But then I'm not in the school so I may be way out. there is clearly something wrong though when the boys are obviously struggling to achieve or the perception of the teachers is that they aren't doing as well.

DS2 says that a lot of the teachers clearly dislike the boys. DS1 says nothing.

Lidlfix Tue 25-Oct-16 22:09:37

Where would you get that info from if you're not a parent at the school? Did the school publish it? Not that I want to wind up DDs' pals or anything, not me winkAlso have friends with DSs at the other schools which use the praise card system and they believe, perhaps not anecdotally, that boys have a much smaller chance of being awarded one.

WankersHacksandThieves Tue 25-Oct-16 22:33:23

The normally do publish it but I see they haven't updated the website. I thought your friends parents might have mentioned? We got a copy of the programme at the award ceremony and I noticed how few boys were getting an award in DS2s year, so i counted them on the programme. Basically the vast majority of the girls got an award, only 7 boys did. DS2 missed out by one mark i.e. he got mostly 6s and 2 5s, you needed to only have one 5 at most to get an award.

That's fine though as he didn't meet the criteria it's a shame when they are so close. Sooo, if I was the mother of a girl that didn't get an award I'd be more gutted since they seem to be in the majority. I wouldn't for a minute suggest that the girls didn't fairly and squarely earn their awards, but there is clearly something wrong. I'm either a complete visionary since I can see it or everyone can see it and they are not doing anything. It makes me sad really. i know my DS will do well, we encourage him and support him and tell him that they are only pieces of paper and they won't mean anything at all after he leaves school. We have to be careful though as DS1 has lots of pieces of paper and we have to appreciate that he has earned them and they are of value. It's a fecking tightrope walk at times smile I do however feel for the boys that are trying hard under difficult circumstances. i think the year have been somewhat demonised so they are not expected to do well. The boys seem to get picked up on stuff that girls seem to get away with according to DS2 - he is a quiet boy so isn't involved in any bother but he gets fed up with the attitudes sometimes. I suspect the "bad apples" will probably leave at the end of 4th year so things may improve for the Highers hopefully.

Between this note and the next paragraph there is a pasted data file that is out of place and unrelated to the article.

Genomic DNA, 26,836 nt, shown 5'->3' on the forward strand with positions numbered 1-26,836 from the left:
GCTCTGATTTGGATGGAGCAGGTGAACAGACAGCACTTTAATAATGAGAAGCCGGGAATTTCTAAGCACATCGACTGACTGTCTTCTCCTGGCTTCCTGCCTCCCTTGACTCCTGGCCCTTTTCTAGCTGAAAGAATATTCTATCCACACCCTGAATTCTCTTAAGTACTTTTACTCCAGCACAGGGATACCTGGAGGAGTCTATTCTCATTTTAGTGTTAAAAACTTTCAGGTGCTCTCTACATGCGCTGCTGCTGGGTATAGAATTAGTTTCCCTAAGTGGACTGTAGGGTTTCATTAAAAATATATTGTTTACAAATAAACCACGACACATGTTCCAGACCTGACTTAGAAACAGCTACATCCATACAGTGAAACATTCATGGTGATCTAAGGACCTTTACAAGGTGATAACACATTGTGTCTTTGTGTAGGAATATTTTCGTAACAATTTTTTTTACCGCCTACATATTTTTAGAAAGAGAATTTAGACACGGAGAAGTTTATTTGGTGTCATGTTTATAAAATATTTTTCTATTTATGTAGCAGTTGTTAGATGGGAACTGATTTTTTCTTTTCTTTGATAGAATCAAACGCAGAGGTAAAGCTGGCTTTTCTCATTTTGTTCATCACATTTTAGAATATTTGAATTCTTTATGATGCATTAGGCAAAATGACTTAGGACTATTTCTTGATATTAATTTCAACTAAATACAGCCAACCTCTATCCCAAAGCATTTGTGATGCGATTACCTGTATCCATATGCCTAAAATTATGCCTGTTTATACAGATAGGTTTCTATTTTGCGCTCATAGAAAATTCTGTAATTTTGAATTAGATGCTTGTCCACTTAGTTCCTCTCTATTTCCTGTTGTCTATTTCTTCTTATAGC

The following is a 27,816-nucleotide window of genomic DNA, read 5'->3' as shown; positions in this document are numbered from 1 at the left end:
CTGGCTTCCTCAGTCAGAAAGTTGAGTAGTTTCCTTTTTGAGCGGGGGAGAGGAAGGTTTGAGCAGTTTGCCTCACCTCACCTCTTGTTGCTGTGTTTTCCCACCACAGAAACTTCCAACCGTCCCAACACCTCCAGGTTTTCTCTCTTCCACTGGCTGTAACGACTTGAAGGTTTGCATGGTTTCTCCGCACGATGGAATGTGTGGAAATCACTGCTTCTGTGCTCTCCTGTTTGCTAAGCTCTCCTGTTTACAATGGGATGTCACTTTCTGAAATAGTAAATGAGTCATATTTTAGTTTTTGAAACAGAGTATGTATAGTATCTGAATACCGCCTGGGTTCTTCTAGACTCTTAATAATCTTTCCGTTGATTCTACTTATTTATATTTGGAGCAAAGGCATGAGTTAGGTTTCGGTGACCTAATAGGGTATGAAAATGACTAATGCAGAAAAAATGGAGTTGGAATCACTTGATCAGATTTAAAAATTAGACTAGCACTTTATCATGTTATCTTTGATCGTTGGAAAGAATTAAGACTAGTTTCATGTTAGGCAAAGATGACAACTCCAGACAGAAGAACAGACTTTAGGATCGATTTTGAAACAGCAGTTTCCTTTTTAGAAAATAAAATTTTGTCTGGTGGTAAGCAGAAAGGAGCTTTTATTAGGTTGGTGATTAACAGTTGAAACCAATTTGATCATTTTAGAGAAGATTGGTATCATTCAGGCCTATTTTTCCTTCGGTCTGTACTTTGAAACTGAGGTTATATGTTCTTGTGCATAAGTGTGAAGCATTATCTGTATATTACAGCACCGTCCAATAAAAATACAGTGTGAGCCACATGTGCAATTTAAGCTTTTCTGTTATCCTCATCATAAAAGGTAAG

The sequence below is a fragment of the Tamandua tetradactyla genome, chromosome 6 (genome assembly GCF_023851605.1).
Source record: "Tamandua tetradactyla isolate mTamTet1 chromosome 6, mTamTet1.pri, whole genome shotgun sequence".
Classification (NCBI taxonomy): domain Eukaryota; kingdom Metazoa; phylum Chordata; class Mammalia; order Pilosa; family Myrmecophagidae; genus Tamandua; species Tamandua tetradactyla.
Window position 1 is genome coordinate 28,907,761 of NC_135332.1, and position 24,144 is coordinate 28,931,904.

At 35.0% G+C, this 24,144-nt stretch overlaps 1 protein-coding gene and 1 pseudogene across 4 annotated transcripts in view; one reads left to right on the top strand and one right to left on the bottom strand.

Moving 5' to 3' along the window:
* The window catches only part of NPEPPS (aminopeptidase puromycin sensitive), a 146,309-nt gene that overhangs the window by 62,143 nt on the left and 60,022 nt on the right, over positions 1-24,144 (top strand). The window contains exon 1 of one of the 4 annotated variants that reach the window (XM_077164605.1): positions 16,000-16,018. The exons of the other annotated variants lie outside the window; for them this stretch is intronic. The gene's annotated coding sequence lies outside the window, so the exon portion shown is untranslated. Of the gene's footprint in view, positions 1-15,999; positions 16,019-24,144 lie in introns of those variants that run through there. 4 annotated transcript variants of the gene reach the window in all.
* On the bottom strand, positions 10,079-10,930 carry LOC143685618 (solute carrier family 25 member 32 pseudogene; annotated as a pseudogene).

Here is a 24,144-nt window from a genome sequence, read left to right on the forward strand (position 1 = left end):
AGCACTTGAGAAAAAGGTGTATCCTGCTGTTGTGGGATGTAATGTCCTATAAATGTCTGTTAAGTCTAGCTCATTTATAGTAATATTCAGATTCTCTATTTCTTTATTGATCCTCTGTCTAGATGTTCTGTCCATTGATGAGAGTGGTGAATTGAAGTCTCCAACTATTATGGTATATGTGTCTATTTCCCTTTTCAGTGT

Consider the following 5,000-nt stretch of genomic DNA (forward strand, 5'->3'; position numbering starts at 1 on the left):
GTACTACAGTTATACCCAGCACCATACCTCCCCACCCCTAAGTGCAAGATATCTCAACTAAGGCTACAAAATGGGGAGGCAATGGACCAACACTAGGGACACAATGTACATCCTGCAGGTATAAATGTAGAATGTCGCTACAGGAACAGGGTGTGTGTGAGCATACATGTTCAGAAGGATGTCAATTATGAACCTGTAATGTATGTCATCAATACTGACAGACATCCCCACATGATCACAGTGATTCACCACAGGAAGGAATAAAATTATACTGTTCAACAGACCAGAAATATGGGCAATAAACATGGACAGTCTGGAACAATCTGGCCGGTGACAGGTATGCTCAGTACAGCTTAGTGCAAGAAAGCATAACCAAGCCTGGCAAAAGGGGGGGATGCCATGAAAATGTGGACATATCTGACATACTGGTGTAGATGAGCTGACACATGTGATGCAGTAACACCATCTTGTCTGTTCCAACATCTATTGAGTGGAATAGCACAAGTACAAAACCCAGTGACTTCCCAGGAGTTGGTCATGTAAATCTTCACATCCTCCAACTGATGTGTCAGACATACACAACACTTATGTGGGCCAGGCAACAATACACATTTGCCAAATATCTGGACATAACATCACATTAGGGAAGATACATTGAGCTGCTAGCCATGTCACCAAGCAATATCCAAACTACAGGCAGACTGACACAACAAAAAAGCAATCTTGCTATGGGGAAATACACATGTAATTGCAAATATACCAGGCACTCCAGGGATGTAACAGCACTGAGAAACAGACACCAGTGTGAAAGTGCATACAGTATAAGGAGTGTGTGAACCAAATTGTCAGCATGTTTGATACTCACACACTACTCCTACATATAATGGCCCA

I'm a bit of a stats bore so I did a bit of counting. I may have got the odd gender incorrect where there is a Sam or other unisex name, but if you are interested the figures were (awards are a year in arrears):

S4 - 16 boys and 16 girls (plus 16 boys and 18 girls for academic achievement)
S3 - 7 boys and 39 girls
S2 - 24 boys and 35 girls
S1 - 11 boys and 51 girls

Clearly last year's s1 is a similar position. But you can't tell me that the girls are not being recognised and awarded for their endeavors in general. i have o idea of the gender ratio for any other years.

ttlshiwwya Thu 27-Oct-16 11:10:42

Surprised your DSs school are not looking at their praise system themselves given the gender imbalance especially since it looks like academic achievement is similar (or only slightly better for girls). I'm a bit a stats bore myself so dug out my DCs prize list this year - same pattern in favour of girls but not quite so marked. I've both a DS and a DD still at secondary and when I think about it my DD will go the extra mile to get a merit certificate - likes the acclaim from the staff and probably would lobby for one in a subject that she had got one yet to get a full set. Her friends would do the same. My DS and his friends don't give a fuck. My DS never goes to prize givings out of school hours despite getting academic prizes. For my DS and his friends the merit system isn't a motivator to work harder.
I would be interested to know what other schools do.

prettybird Thu 27-Oct-16 15:25:23